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Billions lie idle at GIPF

Billions of dollars earmarked for investment in unlisted entities lay idle at the Government Insitutions Pension Fund, the Economist has established.
Acting CEO, Maria Dax said on Monday that the Board of Trustees of GIPF approved an Investment Policy for Unlisted Investments on 10 July 2008. The new policy was in response to the then amendments to Regulation 28 which forced pension funds to invest a minimum of 35% of their funds in the country, 5% of which was in unlisted investments.
Dax said under the new investment policy, GIPF committed itself to allocate 15% of its total assets to unlisted investment which as at 30 September 2011 was equivalent to N$6.5 billion.
The new policy sets out three categories in which GIPF funds can be invested. These are; Unlisted shares and shares listed on a Development Capital exchange of stock exchanges within Africa, excluding Namibia (5%); Unlisted shares, debt and shares listed on the Development Capital exchange of the NSX in Namibia (5%) and property in Namibia (5%).
GIPF says their policy is expected to contribute to the development of the Namibian capital market with regard to unlisted investments.
“The Trustees came up with this policy through detailed studies of global best practices about unlisted investments; they used lessons learned from the Development Capital Portfolio as well as the potential of unlisted investments providing an alternative asset class for investments of pension funds’ assets such as those of the GIPF.
“When developing this programme, the GIPF’s trustees heeded the call by the Government (done as per changes made to Regulation 28 of the Pension Funds Act No. 24 of 1956) to invest a minimum of 5% and a maximum of 10% of their total assets in Namibia to stem the capital outflow of the country and to ensure that Namibian savings are invested in the Namibian economy.”
The Unlisted Investment Policy makes provision for an establishment of special investment vehicles (SPV) in the form of Bewind Trusts. These trusts are managed by carefully selected Trustees with skills in the particular mandate of the trust. The Trusts are administered by Fund Managers appointed by the Trustees of the various Trusts.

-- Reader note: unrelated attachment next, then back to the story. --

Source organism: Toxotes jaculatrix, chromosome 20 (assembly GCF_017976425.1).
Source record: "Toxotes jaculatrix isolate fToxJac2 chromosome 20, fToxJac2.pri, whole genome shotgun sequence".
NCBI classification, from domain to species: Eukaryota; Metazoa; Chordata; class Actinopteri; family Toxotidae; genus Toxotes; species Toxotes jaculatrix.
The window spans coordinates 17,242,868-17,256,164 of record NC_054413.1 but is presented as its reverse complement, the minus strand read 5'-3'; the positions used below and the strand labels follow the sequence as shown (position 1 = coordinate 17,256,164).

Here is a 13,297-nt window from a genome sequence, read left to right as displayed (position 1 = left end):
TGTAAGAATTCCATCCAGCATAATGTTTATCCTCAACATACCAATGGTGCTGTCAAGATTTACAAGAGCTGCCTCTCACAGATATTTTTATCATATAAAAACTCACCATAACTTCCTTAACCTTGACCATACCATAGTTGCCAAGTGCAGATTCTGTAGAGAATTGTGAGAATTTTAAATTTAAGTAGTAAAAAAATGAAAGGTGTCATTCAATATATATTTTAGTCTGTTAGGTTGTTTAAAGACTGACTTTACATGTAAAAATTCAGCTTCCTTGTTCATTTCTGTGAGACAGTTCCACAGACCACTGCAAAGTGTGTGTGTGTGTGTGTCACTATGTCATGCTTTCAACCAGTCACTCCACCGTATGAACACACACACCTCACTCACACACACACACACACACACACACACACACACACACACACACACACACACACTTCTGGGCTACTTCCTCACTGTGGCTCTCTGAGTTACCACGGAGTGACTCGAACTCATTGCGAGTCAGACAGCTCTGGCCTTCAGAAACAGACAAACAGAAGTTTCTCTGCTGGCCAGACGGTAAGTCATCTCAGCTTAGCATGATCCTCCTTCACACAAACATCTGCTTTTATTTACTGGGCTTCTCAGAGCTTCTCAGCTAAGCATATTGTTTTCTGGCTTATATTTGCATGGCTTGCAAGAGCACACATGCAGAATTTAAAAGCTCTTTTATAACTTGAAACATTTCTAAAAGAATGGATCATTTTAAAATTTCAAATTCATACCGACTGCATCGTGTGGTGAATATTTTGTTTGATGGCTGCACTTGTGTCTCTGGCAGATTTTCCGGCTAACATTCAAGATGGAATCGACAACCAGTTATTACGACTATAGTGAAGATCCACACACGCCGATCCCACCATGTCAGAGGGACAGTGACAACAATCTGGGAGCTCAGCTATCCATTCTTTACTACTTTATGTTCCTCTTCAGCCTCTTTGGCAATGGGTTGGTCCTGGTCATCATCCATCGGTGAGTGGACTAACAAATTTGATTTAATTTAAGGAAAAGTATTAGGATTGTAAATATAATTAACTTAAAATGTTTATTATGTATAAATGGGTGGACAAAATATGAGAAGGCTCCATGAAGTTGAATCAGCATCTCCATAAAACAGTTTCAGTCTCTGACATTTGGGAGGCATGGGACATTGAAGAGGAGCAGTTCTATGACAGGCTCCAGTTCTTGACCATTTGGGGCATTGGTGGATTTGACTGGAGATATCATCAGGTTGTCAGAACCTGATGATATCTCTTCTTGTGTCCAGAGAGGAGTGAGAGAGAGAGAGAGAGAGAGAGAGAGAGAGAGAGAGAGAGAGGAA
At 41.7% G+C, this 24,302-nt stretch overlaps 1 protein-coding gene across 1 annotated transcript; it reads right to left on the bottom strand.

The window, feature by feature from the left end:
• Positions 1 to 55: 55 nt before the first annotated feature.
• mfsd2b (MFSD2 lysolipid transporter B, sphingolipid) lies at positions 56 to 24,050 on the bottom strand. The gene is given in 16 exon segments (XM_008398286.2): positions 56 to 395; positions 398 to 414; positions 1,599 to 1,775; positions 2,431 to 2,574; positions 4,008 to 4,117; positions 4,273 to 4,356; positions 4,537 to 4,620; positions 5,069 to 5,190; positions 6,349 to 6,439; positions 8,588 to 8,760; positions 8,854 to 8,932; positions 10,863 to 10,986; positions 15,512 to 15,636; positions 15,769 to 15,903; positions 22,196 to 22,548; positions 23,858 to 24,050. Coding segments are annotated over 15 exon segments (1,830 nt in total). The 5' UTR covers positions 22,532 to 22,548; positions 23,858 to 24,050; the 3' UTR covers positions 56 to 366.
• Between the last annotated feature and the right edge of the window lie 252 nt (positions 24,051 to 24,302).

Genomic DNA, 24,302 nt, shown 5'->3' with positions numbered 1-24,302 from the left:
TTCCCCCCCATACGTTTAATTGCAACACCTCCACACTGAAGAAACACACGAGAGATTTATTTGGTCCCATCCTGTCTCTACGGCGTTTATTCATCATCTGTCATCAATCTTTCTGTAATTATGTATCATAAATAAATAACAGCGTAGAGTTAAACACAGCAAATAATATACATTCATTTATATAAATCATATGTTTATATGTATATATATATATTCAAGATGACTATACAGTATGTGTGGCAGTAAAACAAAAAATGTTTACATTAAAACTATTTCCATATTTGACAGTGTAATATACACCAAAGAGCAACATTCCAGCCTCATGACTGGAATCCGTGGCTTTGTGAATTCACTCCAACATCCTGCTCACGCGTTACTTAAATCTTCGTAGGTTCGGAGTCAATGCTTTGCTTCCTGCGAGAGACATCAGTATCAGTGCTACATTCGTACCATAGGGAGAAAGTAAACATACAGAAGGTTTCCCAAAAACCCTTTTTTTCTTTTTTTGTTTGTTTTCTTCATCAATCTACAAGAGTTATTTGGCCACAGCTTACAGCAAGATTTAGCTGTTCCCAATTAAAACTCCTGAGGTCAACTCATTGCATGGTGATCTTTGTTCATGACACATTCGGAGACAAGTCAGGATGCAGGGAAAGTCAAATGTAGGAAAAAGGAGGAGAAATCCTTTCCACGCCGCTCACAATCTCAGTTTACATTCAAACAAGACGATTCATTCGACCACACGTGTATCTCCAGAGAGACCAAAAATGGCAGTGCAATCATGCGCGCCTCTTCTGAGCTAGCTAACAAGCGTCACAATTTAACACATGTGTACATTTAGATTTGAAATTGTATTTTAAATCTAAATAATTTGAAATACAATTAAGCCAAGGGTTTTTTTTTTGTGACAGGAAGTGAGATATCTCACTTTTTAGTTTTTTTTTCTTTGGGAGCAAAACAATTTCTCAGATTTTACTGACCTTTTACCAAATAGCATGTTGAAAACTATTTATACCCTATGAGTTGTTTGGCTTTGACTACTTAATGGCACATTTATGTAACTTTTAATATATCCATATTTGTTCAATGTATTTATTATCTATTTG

The relationship between the Fund Manager and the Trust is guided by a management agreement while the relationship between the GIPF and the Trusts is regulated by a Trust Deed.
The trustees of the GIPF selects fund managers and allocate funds to the Trusts and the investment decisions are made by the “experts”; (the trustees of the various trusts).  In order to avoid another DCP, the trustees of GIPF are not allowed to make investment decisions according to the Trust Deeds. GIPF only uses fund managers carefully selected with [proven skills to make and manage unlisted investments. But despite the new policy, information released this week shows that only N$330 million out of the allocated N$6.5 billion has been invested.
A statement from GIPF bemoaned the lack of investment opportunities. It read: “So far, GIPF has not received satisfactory proposals for unlisted shares and shares listed on a Development Capital exchange of stock exchanges within Africa excluding Namibia for consideration.”
While government has been calling on local companies,particular insurance companies and pension funds, to invest part of their funds locally, the statement from GIPF will likely give credence to funds and companies that have complained of a lack of investment opportunities in the country.

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